As he has done so graciously throughout all his career, though, he represents the tricolour flag proudly and there will be many in Ireland hoping he can relive former glories.
Mark Selby vs Michael White (Predicted Winner: Selby)
Ali Carter vs Xiao Guodong (PW: Xiao)
John Higgins vs Alan McManus (PW: Higgins)
Stuart Bingham vs Ken Doherty (PW: Bingham)
Predicted Semi-Finalist: Higgins
The fourth and final quarter of the draw is packed with copious amounts of talent.
One of the standout matches of the entire round is that of Stephen Maguire and Ryan Day.
Maguire is one of the players who has all the ability in the world to win the big one but appears destined never to do so.
The fact he has never even reached the final, with a brace of semi-finals providing his best runs to date, is a damning statistic.
On his day, Maguire can really live up to his nickname of ‘On Fire’ but on just as many occasions it’s his temper that seems to get inflamed.
The Scot has had a poor 2014 so far and this, coupled with Ryan Day’s rise in form that saw him reach the last four in the German Masters, could lead to a second successive first round exit for Maguire.
The challenges, though, from this side of the draw come from all over the place.
Awaiting the winner of Maguire and Day will probably be Judd Trump, who faces 30 year-old Englishman Tom Ford.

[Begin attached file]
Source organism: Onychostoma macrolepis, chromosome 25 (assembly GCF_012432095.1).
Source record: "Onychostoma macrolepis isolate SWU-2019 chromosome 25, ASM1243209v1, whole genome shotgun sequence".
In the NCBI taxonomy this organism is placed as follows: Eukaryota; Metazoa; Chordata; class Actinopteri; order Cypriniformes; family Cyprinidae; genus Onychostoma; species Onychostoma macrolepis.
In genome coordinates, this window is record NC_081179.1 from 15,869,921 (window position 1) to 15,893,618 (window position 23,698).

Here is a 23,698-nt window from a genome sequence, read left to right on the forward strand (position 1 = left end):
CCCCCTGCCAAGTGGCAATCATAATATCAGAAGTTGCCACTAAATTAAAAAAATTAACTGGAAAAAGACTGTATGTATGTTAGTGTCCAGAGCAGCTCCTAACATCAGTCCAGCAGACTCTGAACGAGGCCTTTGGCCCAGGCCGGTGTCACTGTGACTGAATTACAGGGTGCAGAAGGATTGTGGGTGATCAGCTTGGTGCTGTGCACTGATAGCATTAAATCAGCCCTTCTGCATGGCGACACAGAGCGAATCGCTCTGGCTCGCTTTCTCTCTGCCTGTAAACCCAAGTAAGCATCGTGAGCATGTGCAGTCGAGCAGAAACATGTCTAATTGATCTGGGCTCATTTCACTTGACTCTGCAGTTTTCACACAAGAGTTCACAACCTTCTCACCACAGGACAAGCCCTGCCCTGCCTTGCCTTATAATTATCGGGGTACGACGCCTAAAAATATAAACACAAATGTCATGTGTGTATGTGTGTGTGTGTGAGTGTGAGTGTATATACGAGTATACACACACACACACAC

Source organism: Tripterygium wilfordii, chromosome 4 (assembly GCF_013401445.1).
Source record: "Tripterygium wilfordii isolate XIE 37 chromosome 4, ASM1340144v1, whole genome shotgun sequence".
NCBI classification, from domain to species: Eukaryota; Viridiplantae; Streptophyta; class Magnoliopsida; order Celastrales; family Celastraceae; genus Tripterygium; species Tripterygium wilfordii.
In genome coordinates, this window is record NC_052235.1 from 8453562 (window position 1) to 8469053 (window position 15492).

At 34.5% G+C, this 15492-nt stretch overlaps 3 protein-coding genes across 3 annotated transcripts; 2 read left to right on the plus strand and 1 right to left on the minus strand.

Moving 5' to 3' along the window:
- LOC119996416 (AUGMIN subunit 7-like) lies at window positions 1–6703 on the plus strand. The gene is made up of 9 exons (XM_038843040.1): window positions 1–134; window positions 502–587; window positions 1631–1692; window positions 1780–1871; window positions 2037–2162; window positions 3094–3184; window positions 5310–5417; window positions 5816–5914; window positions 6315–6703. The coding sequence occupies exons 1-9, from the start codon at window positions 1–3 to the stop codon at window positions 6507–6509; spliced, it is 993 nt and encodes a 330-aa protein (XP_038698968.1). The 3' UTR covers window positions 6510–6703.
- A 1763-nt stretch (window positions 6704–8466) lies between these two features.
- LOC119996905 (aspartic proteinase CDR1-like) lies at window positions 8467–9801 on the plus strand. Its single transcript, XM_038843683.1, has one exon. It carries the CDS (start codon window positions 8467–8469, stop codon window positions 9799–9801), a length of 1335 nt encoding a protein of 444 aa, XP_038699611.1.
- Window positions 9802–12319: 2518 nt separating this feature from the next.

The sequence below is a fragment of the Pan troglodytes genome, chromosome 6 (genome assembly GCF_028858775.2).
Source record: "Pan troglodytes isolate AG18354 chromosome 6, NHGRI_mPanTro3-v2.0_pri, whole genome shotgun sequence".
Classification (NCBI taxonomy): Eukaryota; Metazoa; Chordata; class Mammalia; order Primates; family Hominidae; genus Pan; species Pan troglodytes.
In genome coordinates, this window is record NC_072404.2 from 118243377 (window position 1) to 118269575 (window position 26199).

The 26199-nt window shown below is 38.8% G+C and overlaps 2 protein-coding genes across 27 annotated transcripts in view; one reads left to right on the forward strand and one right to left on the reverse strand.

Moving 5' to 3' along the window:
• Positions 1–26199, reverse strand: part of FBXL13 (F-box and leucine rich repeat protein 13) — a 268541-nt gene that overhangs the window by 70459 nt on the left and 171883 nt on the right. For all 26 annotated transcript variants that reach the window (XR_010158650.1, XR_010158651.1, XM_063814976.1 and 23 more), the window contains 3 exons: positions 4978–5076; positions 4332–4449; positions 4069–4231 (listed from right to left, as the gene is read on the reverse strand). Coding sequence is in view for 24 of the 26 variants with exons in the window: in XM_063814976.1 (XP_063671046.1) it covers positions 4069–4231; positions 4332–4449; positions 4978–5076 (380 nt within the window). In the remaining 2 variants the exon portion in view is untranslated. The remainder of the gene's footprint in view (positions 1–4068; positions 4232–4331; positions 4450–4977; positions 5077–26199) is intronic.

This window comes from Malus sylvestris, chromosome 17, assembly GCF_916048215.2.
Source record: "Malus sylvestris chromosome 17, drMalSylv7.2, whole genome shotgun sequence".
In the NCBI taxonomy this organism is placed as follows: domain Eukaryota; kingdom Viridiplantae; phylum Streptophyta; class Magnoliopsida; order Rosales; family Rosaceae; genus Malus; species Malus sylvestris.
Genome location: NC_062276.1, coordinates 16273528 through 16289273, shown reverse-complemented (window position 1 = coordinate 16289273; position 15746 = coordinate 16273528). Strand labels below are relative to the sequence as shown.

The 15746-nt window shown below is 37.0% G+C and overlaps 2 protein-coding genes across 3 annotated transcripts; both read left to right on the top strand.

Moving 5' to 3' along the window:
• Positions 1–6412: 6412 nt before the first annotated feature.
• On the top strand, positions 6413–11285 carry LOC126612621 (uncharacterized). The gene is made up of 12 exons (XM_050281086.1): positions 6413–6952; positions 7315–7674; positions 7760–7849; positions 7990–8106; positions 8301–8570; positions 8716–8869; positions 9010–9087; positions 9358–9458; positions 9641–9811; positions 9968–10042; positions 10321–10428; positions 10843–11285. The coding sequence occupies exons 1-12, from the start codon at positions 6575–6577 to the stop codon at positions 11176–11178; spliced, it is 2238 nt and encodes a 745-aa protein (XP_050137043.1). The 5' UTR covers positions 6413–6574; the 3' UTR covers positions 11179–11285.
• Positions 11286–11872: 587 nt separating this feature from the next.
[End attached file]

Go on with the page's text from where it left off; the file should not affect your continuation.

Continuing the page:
Ford did well in managing to oust twice runner-up Matthew Stevens in the final qualifying round but his record when it gets to the live TV set-up is questionable.
Trump hasn’t had the best season in the world and suffered with extremely poor form early on but in recent months reached the final in Berlin and also walked away with the Championship League title, a hefty money-earner and a useful series of practice sessions with several of the world’s best players.
The Bristol potter will be hoping to regain the form that saw him narrowly miss out on lifting the world trophy in a dramatic run to the 2011 final, where he eventually lost out to John Higgins.
The bottom quarter also features world no.1 Neil Robertson and Northern Ireland’s Mark Allen – a player I think is going to have a good tournament.
Australia’s Robertson, the 2010 champion, has had a superb season in winning two ranking events as well as featuring in the finals of two others but I fear his stamina, that oh so crucial component for any Crucible champion, is all but spent.
His run to the final of the China Open was marred with virus infections and the devastating break building power that has brought him 93 century breaks so far this season deserted him.
I think he’ll have enough to overcome debutant Robbie Williams, who was another player who unbelievably progressed with a re-spotted black deciding frame victory over Fergal O’Brien, but an attacking onslaught from Allen in the second round could prove too much to handle.
Allen has had a mixed season. The 28 year-old won two European Tour titles early on but failed to impress in most of the main ranking events throughout the campaign.
That said, he hasn’t generally played badly and it has often been a question of when rather than if the right results would materialise.
The former World Open champion takes on the ‘Hitman’ Michael Holt in the last 32, a hard match for sure, but one he should manage to make through.
Judd Trump vs Tom Ford (Predicted Winner: Trump)
Stephen Maguire vs Ryan Day (PW: Day)
Mark Allen vs Michael Holt (PW: Allen)
Neil Robertson vs Robbie Williams (PW: Robertson)
Predicted Semi-Finalist: Allen
Predicted 2014 World Champion: Ronnie O’Sullivan